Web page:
Chapter Six Resources and Appendix in Legal Issues in Residential Care

From Clicklaw Wikibooks

Chapter Resources[edit]

  • Ministry of Health. (July 2011). Health Care Providers' Guide to Consent to Health Care
  • Restrictions on the Authority of a Temporary Substitute Decision Maker

Proposes guidelines aimed to help administrators and clinical leaders develop their own guidelines to support healthy and safe sexual expression for adults living in care facilities.

General Reading[edit]

(Please note, although these resources are useful for general discussions, they are based outside of the British Columbia legal context)

Appendix: Examples[edit]

Examples of Financial Decisions in Residential Care[edit]

Financial / legal (property) decisions which specifically relate to residents of long-term care facilities
  • contracting with the long-term care facility for payment of the accommodation fees and fees for other services,
  • the management of the resident's trust account, if any, at the facility, and
  • the management of the "comfort allowance" or other pocket money.

Examples of Legal and Personal Care Decisions in Residential Care[edit]

Personal Care decisions which specifically relate to residents of long-term care facilities
  • the decision for admission to a facility,
  • decisions about medical treatment and the resident's care plan,
  • decisions about personal assistance services,
  • all the basic decisions about diet, clothing, and hygiene, and
  • decisions about the use and application of safety devices and physical restraints.

This information applies to British Columbia, Canada. Last reviewed for legal accuracy by BC Centre for Elder Advocacy and Support, June 2014.

In law, the re-examination of a term of an order or agreement, usually to determine whether the term remains fair and appropriate in light of the circumstances prevailing at the time of the review. In family law, particularly the review of an order or agreement provided for the payment of spousal support. See "de novo," "family law agreements," "order," and "spousal support."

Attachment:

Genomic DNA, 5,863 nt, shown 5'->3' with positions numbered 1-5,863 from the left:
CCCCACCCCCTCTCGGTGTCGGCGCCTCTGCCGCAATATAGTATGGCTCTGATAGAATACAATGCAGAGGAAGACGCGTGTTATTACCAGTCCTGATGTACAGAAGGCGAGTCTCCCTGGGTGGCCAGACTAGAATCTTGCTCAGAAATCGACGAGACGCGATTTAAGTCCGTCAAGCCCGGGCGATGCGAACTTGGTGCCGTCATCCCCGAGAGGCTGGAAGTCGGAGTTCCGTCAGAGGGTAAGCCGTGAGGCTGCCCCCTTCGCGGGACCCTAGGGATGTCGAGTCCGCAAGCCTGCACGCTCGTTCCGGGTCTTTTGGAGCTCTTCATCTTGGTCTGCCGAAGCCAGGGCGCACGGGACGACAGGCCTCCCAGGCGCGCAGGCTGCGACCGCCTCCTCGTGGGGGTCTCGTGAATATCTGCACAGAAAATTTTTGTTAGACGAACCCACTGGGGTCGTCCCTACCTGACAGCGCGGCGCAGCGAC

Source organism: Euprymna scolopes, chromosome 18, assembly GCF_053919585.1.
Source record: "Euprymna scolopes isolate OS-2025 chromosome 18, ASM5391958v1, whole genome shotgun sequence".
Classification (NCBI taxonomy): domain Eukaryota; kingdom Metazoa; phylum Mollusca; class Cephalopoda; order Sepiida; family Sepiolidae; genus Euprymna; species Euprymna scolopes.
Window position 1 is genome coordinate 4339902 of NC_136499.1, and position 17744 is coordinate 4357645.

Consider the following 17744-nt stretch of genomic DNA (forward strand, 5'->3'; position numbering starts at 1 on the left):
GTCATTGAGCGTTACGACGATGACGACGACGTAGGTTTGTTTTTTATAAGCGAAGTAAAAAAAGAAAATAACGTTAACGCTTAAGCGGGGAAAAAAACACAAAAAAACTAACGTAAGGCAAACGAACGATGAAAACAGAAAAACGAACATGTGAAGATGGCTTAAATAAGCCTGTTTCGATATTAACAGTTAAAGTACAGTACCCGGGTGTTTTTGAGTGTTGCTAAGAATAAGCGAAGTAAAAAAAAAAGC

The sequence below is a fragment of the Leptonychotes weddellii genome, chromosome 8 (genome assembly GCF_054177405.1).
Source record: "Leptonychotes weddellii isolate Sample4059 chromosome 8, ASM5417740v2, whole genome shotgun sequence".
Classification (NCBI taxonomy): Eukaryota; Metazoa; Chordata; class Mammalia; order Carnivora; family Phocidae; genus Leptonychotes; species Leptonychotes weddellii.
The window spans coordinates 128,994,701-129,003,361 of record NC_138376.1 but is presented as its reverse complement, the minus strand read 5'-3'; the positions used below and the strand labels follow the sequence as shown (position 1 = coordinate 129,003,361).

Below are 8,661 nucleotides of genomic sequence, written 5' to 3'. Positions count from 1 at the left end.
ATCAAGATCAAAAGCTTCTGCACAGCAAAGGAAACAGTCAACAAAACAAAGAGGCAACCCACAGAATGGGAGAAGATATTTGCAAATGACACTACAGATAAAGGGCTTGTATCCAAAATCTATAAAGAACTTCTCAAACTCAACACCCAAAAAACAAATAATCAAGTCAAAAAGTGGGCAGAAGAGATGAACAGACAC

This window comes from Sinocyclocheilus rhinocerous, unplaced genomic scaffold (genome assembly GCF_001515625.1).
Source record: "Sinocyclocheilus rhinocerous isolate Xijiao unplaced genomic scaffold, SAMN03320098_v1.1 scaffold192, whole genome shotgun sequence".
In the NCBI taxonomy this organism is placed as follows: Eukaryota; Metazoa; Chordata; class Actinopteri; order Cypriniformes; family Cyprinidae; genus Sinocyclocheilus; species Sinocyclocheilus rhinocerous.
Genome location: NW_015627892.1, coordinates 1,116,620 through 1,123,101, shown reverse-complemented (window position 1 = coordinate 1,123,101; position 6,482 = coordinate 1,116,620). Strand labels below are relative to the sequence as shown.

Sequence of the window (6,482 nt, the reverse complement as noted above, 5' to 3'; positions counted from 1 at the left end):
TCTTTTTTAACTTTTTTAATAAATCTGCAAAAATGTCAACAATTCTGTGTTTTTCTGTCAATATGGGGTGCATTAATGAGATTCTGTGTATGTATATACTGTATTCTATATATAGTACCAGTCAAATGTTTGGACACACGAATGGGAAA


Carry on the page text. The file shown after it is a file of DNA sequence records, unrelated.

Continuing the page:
Short for the Child Support Guidelines, a regulation to the federal Divorce Act, adopted by each province and territory except Quebec, that sets the amount of child support a parent or guardian must pay based on the person's income and the number of children involved.

Something which can be owned. See "chattels" and "real property."

In law, a form of possession of property in which a "trustee" keeps and manages property for the benefit of another person, the "beneficiary," without owning that property and usually without acquiring an interest in that property other than as payment for their services. The trustee holds the property in trust for the beneficiary. See "constructive trust," "ownership," "possession," and "resulting trust."

In law, a lawyer's bill to their client or a statement; one person's recollection of events.

In law, a judge's conclusions after hearing argument and considering the evidence presented at a trial or an application; a judgment; the judge's reasons. A judge's written or oral decision will include the judge's conclusions about the relief or remedies claimed as well as their findings of fact and conclusions of law. A written decision is called the judge’s "reasons for judgment." See "common law," "conclusions of law," and "findings of fact."

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